The tale of Vietam's boat people -- the scores of thousands of men, women and children who continue to flee their homeland out onto the open sea -- is one of the greatest dramas, and potentially one of the greatest tragedies of the decade.
The issues of conscience and humanity that these people and their desperation raise for Americans are as complex as any we have faced since the war's closing days.
But in "CBS Report: The Boat People," which airs tonight at 8 on Channel 9, newsman Ed Bradley captures and conveys the drama that is there while virtually ignoring -- if not condemning -- any reservations that Americans might have about admiting hundreds of thousands of new refugees into the country.
From the opening scenes of the frantic fall of Saigon, when Bradley tell us, "We thought our responsibility was over, or at least we hoped," to the closing segment filed on Ellis Island with the Statue of Liberty in the background beckoning the "huddled masses yearning to breathe free" it is apparent where the program stands on this question. It suggests that the United States is completely reponsible.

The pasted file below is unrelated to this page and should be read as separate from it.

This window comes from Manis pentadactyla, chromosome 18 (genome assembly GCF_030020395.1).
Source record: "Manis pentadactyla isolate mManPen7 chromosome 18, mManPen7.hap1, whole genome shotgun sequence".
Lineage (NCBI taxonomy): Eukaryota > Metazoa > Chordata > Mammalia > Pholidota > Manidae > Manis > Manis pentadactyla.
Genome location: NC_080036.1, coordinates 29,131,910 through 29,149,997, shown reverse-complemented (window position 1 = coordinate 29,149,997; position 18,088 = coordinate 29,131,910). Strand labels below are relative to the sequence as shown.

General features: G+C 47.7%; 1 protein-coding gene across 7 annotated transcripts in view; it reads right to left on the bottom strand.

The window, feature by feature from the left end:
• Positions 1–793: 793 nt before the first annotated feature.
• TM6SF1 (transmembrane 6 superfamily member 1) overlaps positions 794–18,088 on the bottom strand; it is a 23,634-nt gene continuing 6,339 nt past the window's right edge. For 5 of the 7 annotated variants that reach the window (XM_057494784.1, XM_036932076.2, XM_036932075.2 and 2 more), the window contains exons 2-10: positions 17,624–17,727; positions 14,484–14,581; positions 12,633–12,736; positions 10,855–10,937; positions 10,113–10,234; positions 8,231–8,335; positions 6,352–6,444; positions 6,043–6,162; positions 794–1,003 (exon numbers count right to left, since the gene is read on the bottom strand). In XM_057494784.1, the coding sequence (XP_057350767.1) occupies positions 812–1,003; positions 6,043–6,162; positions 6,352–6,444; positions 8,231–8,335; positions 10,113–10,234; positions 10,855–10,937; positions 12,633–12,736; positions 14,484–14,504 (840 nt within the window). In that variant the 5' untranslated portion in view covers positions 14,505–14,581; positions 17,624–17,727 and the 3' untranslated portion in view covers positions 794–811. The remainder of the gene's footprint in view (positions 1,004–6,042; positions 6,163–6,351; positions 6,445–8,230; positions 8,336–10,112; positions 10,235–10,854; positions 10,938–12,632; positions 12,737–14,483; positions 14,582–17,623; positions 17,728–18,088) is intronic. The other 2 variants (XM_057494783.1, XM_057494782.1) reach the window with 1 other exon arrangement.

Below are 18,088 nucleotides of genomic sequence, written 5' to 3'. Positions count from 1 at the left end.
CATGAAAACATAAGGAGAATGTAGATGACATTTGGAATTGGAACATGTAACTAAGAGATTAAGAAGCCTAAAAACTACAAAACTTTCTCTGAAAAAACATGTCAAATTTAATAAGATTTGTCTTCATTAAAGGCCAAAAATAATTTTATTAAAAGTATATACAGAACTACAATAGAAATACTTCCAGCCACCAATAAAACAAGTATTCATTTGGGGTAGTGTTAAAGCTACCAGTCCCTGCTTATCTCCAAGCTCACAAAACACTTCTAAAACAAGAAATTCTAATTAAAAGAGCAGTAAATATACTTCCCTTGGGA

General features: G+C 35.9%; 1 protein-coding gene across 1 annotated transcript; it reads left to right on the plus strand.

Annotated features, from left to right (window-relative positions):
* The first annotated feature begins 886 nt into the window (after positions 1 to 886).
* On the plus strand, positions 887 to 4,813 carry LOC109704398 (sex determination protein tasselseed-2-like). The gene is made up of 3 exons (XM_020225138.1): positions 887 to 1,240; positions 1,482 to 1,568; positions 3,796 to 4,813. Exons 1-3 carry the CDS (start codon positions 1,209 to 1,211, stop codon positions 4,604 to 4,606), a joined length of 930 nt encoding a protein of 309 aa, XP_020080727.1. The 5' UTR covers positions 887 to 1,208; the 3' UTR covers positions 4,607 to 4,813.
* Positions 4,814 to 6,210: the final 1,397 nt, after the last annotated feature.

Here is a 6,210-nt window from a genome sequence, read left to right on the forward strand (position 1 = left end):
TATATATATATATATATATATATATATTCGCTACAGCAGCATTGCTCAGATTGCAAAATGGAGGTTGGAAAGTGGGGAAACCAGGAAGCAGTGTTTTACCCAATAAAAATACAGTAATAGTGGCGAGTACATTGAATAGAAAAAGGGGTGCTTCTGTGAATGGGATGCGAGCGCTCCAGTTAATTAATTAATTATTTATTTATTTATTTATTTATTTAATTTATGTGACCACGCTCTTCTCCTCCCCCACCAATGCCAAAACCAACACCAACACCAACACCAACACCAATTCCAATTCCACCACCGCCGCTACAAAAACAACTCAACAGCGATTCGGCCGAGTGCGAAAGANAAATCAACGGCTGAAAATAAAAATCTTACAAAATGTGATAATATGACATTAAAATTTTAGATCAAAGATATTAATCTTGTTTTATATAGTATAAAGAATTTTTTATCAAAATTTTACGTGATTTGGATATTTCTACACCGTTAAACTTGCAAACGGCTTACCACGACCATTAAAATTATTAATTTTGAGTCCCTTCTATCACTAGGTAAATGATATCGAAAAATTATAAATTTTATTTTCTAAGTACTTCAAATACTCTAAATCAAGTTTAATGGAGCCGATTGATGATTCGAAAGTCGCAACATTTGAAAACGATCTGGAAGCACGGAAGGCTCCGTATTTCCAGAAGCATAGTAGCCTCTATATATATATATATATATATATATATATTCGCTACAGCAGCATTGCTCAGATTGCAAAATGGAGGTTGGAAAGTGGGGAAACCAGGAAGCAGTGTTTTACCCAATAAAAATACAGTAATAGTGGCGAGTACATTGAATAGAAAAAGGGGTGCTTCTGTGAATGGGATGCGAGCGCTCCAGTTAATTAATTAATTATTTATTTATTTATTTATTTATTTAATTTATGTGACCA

The only view to the Contrary that Bradley offers is the stumbling and stiff pronouncement of Undersecretary of State David Newsome that "this present wave of refugees, many of them of ethnic Chinese origin, coming out because of economic changes within Vietnam are an international problem, not an American (one)."
Juxtaposed with scenses of Bradley himself helping drowning refugees out of the water on the Malaysian coast and the constant tears throughout the first half of the program as the refugees literally cry out for the freedom of the Uinted States, Newsome's remark appears as the worst sort of buck-passing.
It may be. The Maganitude of the problem is now so enornous that the United States probably is the only nation on earth capable of coping with it. But Americans, especially with regard to Vietnam, have often proven their limited capacity to be moved by guilt. It will take more balanced presentations than tonight's to end debate over whether all the boat people can -- or should be -- welcomed to the shores of the United States.